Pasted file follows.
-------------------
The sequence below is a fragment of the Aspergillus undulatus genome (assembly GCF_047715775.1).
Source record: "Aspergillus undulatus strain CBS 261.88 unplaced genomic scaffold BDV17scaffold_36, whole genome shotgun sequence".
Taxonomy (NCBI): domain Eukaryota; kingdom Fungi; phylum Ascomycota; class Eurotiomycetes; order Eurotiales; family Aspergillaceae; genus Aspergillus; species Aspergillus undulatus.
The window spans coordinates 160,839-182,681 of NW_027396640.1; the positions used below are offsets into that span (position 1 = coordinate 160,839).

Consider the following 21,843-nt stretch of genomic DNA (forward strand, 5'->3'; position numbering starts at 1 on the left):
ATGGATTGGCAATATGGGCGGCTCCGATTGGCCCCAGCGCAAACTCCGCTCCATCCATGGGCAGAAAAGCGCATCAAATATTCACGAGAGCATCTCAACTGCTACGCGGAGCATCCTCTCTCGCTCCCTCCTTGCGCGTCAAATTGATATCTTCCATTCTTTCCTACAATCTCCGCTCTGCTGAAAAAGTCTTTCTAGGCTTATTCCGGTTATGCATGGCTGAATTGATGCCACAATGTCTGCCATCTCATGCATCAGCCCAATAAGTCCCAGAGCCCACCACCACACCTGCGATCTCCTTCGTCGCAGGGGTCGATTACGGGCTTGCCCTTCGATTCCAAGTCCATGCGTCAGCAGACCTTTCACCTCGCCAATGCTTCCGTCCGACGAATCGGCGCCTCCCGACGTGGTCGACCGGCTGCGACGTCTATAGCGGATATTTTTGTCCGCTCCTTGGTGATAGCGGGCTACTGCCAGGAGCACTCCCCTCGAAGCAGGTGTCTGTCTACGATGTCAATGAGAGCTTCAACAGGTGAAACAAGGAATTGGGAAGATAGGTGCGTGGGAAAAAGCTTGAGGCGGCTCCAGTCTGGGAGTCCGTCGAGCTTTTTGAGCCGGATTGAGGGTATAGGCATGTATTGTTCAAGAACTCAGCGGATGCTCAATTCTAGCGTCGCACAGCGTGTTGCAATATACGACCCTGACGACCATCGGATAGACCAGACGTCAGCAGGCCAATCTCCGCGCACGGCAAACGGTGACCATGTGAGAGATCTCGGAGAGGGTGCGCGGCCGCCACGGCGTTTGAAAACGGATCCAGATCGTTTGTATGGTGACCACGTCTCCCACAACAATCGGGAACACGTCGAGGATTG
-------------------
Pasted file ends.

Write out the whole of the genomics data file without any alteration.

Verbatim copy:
The sequence below is a fragment of the Aspergillus undulatus genome (assembly GCF_047715775.1).
Source record: "Aspergillus undulatus strain CBS 261.88 unplaced genomic scaffold BDV17scaffold_36, whole genome shotgun sequence".
Taxonomy (NCBI): domain Eukaryota; kingdom Fungi; phylum Ascomycota; class Eurotiomycetes; order Eurotiales; family Aspergillaceae; genus Aspergillus; species Aspergillus undulatus.
The window spans coordinates 160,839-182,681 of NW_027396640.1; the positions used below are offsets into that span (position 1 = coordinate 160,839).

Consider the following 21,843-nt stretch of genomic DNA (forward strand, 5'->3'; position numbering starts at 1 on the left):
ATGGATTGGCAATATGGGCGGCTCCGATTGGCCCCAGCGCAAACTCCGCTCCATCCATGGGCAGAAAAGCGCATCAAATATTCACGAGAGCATCTCAACTGCTACGCGGAGCATCCTCTCTCGCTCCCTCCTTGCGCGTCAAATTGATATCTTCCATTCTTTCCTACAATCTCCGCTCTGCTGAAAAAGTCTTTCTAGGCTTATTCCGGTTATGCATGGCTGAATTGATGCCACAATGTCTGCCATCTCATGCATCAGCCCAATAAGTCCCAGAGCCCACCACCACACCTGCGATCTCCTTCGTCGCAGGGGTCGATTACGGGCTTGCCCTTCGATTCCAAGTCCATGCGTCAGCAGACCTTTCACCTCGCCAATGCTTCCGTCCGACGAATCGGCGCCTCCCGACGTGGTCGACCGGCTGCGACGTCTATAGCGGATATTTTTGTCCGCTCCTTGGTGATAGCGGGCTACTGCCAGGAGCACTCCCCTCGAAGCAGGTGTCTGTCTACGATGTCAATGAGAGCTTCAACAGGTGAAACAAGGAATTGGGAAGATAGGTGCGTGGGAAAAAGCTTGAGGCGGCTCCAGTCTGGGAGTCCGTCGAGCTTTTTGAGCCGGATTGAGGGTATAGGCATGTATTGTTCAAGAACTCAGCGGATGCTCAATTCTAGCGTCGCACAGCGTGTTGCAATATACGACCCTGACGACCATCGGATAGACCAGACGTCAGCAGGCCAATCTCCGCGCACGGCAAACGGTGACCATGTGAGAGATCTCGGAGAGGGTGCGCGGCCGCCACGGCGTTTGAAAACGGATCCAGATCGTTTGTATGGTGACCACGTCTCCCACAACAATCGGGAACACGTCGAGGATTG